Our noisy world drowns out and even kills off the sounds of the wild nature. About 20 percent of the habitats Krause has recorded are now extinct.

As quiet and the music of wild nature have become scarcer, we have begun to fight for what's left.

The Right to Quiet Society, headquartered in Victoria, B.C., campaigns for quiet in public places, including stores and restaurants.

"It's almost impossible to find a shop or a restaurant or a public space not blasting music at you," said Peter Donnelly, president of the association, which has 200 members.

"It's not as big a movement as it might be. Quiet people are, well, quiet people."

He sees the advance of background music into every quiet public corner as an attack.

"The motive here is people want to program your experience. I'm not allowed to go somewhere and just have my own experience of it. It has to be the total entertainment experience."

Noise is more than an annoyance, said Eric Zwerling, one of the country's leading noise cops. He directs the Noise Technical Assistance Center at Rutgers University in New Jersey. The center works with communities around the country that are trying to adopt and enforce anti-noise laws.

"People do not habituate to noise. The body reacts years later," Zwerling said. If anything, frequent exposure makes noise more irritating. Consider a dripping faucet.

"The first night or two is OK. By the third you are willing to spend $200 to call out the emergency plumber."

Homes and relationships can be ruined by noise. The most serene, scenic places can be, too. Noise interferes with sleep, beginning a vicious cycle of reduced ability to face challenges and cope with stress the next day. It can be a health hazard, linked to elevated blood pressure and increased heart rate.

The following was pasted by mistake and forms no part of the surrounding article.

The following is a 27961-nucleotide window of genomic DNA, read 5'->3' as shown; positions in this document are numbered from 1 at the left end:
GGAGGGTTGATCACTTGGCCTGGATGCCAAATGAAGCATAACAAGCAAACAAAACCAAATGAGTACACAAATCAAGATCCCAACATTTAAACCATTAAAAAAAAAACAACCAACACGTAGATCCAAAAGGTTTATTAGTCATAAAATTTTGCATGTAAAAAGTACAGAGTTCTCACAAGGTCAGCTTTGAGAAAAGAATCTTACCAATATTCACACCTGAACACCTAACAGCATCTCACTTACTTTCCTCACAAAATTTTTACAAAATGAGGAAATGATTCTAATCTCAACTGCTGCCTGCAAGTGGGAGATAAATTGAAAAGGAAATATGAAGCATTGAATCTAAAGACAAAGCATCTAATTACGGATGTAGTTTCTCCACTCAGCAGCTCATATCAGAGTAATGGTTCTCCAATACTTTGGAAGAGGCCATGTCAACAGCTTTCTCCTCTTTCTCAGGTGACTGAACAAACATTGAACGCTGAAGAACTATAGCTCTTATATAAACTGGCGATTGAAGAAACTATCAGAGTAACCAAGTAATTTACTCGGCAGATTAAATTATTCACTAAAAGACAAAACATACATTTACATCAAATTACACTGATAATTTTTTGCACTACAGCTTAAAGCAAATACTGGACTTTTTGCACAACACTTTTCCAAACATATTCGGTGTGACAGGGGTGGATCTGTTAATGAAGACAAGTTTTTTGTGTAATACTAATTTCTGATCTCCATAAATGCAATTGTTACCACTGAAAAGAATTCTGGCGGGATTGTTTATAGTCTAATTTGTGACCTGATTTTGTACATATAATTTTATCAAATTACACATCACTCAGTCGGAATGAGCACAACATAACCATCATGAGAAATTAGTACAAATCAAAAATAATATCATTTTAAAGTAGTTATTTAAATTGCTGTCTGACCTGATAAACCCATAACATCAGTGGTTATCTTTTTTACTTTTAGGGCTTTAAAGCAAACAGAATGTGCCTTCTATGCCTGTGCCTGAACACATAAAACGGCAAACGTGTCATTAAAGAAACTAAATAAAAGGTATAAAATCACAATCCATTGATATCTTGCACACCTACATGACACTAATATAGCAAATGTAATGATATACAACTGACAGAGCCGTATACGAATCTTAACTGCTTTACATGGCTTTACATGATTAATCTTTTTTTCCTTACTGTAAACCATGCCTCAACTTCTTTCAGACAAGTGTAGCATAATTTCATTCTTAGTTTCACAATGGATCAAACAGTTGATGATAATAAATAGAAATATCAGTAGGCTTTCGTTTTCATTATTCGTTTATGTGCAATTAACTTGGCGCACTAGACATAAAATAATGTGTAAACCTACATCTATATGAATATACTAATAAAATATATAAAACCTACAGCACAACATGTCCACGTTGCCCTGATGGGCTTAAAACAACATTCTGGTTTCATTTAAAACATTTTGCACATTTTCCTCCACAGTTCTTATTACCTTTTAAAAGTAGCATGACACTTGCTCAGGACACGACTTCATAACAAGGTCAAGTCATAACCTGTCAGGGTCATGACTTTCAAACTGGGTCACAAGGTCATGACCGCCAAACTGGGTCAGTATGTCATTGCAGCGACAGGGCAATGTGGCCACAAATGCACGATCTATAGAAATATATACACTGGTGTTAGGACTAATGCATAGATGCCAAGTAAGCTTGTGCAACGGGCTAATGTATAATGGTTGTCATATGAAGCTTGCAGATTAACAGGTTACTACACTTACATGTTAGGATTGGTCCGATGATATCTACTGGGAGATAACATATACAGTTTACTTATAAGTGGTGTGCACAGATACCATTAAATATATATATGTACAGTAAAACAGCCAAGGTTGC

People fighting noise in San Juan County made national news when the county adopted the first successful ban on jet-powered water skis in the country. The ban was a grass-roots effort that began with the work of one couple determined to regain peace and quiet.

In Seattle, each of the five Seattle police precincts purchased noise meters last fall, and the City Council this month is scheduled to consider an updated noise enforcement ordinance. If adopted, the ordinance will allow police officers to stake out chronic noise offenders, from frat houses to bars. If they violate the noise levels set in the ordinance, tickets could start at $250.

Dealing with noise has fallen almost completely to local government.

The office of noise abatement at the federal Environmental Protection Agency was eliminated in 1982 as part of the Reagan administration's de-regulation efforts. The agency has been prohibited by law ever since from adopting any new noise regulations.

"I get 1,000 calls a year from people all over the country wanting us to do something about noise and I mostly tell them how the federal government can't help them," said Ken Feith, a senior scientist at EPA, and the sole surviving noise abatement contact at the agency.

WHILE GOVERNMENTS TRY to deal with the most abrasive of noises, Gordon Hempton is waging practically a one-man war against the noise he considers the most invidious: the sound of human activity intruding in nature.

The number of places in Washington where Hempton can record nature for at least 15 minutes without human sounds intruding has dropped from 21 in 1984 to three.

He would like to see one of them, Olympic National Park, recognized for the world-class acoustic treasure it is, and see steps taken to preserve it.

Park managers say that protecting wilderness is enough to protect its quiet, but Hempton wants something more specific. He says park managers should conduct a sound survey to take stock of the park's acoustic marvels and document a baseline quiet against which incremental deterioration can be measured.

He's waged a 10-year campaign, so far unsuccessful, to create a one-square-inch environmental preserve in which human-made noise would not be allowed to intrude. Protecting one square inch in the park would effectively quiet hundreds of miles around it, Hempton says.

Even that would not be enough for some people.

No matter how still the natural world, some believe peace can only be experienced when people quiet their thoughts. For them, quiet means a quiet mind, obtained in some cases through structured, organized retreats that are silent treatments for the soul.